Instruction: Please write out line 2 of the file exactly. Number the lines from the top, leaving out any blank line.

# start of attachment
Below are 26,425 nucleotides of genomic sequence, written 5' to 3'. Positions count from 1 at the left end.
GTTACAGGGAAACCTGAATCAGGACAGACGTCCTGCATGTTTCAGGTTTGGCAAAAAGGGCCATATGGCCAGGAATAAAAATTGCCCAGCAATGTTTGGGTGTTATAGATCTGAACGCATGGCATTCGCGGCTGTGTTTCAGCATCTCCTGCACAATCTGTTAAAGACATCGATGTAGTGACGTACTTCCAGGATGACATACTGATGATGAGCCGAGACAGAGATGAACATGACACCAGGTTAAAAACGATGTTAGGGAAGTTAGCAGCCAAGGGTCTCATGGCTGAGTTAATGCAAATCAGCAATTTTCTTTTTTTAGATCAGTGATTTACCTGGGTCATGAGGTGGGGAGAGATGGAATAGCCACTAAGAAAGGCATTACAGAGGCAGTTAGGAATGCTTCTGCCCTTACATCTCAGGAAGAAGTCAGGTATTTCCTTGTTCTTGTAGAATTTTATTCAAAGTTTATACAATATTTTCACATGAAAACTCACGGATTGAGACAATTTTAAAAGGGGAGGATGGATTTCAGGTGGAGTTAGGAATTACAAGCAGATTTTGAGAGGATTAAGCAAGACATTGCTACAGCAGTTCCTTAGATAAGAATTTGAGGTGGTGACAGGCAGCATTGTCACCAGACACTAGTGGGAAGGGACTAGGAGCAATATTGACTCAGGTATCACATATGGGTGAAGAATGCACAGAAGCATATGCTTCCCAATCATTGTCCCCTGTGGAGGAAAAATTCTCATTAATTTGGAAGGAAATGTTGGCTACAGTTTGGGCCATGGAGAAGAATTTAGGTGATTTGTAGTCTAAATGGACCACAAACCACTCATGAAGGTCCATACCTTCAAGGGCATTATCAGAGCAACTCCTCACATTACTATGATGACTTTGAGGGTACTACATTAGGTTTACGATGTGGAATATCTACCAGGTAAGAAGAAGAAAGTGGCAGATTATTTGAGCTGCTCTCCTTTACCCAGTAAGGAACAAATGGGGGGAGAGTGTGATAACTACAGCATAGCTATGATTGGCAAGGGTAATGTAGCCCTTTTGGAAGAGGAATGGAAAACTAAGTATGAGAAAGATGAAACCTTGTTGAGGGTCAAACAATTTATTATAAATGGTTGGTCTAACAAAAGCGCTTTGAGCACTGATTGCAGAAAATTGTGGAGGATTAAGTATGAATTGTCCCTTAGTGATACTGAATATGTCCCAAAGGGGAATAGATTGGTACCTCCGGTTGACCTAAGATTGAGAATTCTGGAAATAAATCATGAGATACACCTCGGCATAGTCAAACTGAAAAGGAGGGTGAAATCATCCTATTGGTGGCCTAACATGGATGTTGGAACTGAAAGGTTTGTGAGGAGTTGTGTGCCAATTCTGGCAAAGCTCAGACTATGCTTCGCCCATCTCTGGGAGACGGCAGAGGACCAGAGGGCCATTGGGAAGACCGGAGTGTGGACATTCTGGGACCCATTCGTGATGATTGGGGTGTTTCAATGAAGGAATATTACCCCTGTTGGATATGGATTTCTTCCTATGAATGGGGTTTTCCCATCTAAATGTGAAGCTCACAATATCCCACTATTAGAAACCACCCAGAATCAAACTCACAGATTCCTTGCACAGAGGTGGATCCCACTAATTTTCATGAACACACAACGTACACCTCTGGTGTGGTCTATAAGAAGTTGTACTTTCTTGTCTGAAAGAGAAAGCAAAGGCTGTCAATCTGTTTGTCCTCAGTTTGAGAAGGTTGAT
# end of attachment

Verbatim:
GTTACAGGGAAACCTGAATCAGGACAGACGTCCTGCATGTTTCAGGTTTGGCAAAAAGGGCCATATGGCCAGGAATAAAAATTGCCCAGCAATGTTTGGGTGTTATAGATCTGAACGCATGGCATTCGCGGCTGTGTTTCAGCATCTCCTGCACAATCTGTTAAAGACATCGATGTAGTGACGTACTTCCAGGATGACATACTGATGATGAGCCGAGACAGAGATGAACATGACACCAGGTTAAAAACGATGTTAGGGAAGTTAGCAGCCAAGGGTCTCATGGCTGAGTTAATGCAAATCAGCAATTTTCTTTTTTTAGATCAGTGATTTACCTGGGTCATGAGGTGGGGAGAGATGGAATAGCCACTAAGAAAGGCATTACAGAGGCAGTTAGGAATGCTTCTGCCCTTACATCTCAGGAAGAAGTCAGGTATTTCCTTGTTCTTGTAGAATTTTATTCAAAGTTTATACAATATTTTCACATGAAAACTCACGGATTGAGACAATTTTAAAAGGGGAGGATGGATTTCAGGTGGAGTTAGGAATTACAAGCAGATTTTGAGAGGATTAAGCAAGACATTGCTACAGCAGTTCCTTAGATAAGAATTTGAGGTGGTGACAGGCAGCATTGTCACCAGACACTAGTGGGAAGGGACTAGGAGCAATATTGACTCAGGTATCACATATGGGTGAAGAATGCACAGAAGCATATGCTTCCCAATCATTGTCCCCTGTGGAGGAAAAATTCTCATTAATTTGGAAGGAAATGTTGGCTACAGTTTGGGCCATGGAGAAGAATTTAGGTGATTTGTAGTCTAAATGGACCACAAACCACTCATGAAGGTCCATACCTTCAAGGGCATTATCAGAGCAACTCCTCACATTACTATGATGACTTTGAGGGTACTACATTAGGTTTACGATGTGGAATATCTACCAGGTAAGAAGAAGAAAGTGGCAGATTATTTGAGCTGCTCTCCTTTACCCAGTAAGGAACAAATGGGGGGAGAGTGTGATAACTACAGCATAGCTATGATTGGCAAGGGTAATGTAGCCCTTTTGGAAGAGGAATGGAAAACTAAGTATGAGAAAGATGAAACCTTGTTGAGGGTCAAACAATTTATTATAAATGGTTGGTCTAACAAAAGCGCTTTGAGCACTGATTGCAGAAAATTGTGGAGGATTAAGTATGAATTGTCCCTTAGTGATACTGAATATGTCCCAAAGGGGAATAGATTGGTACCTCCGGTTGACCTAAGATTGAGAATTCTGGAAATAAATCATGAGATACACCTCGGCATAGTCAAACTGAAAAGGAGGGTGAAATCATCCTATTGGTGGCCTAACATGGATGTTGGAACTGAAAGGTTTGTGAGGAGTTGTGTGCCAATTCTGGCAAAGCTCAGACTATGCTTCGCCCATCTCTGGGAGACGGCAGAGGACCAGAGGGCCATTGGGAAGACCGGAGTGTGGACATTCTGGGACCCATTCGTGATGATTGGGGTGTTTCAATGAAGGAATATTACCCCTGTTGGATATGGATTTCTTCCTATGAATGGGGTTTTCCCATCTAAATGTGAAGCTCACAATATCCCACTATTAGAAACCACCCAGAATCAAACTCACAGATTCCTTGCACAGAGGTGGATCCCACTAATTTTCATGAACACACAACGTACACCTCTGGTGTGGTCTATAAGAAGTTGTACTTTCTTGTCTGAAAGAGAAAGCAAAGGCTGTCAATCTGTTTGTCCTCAGTTTGAGAAGGTTGAT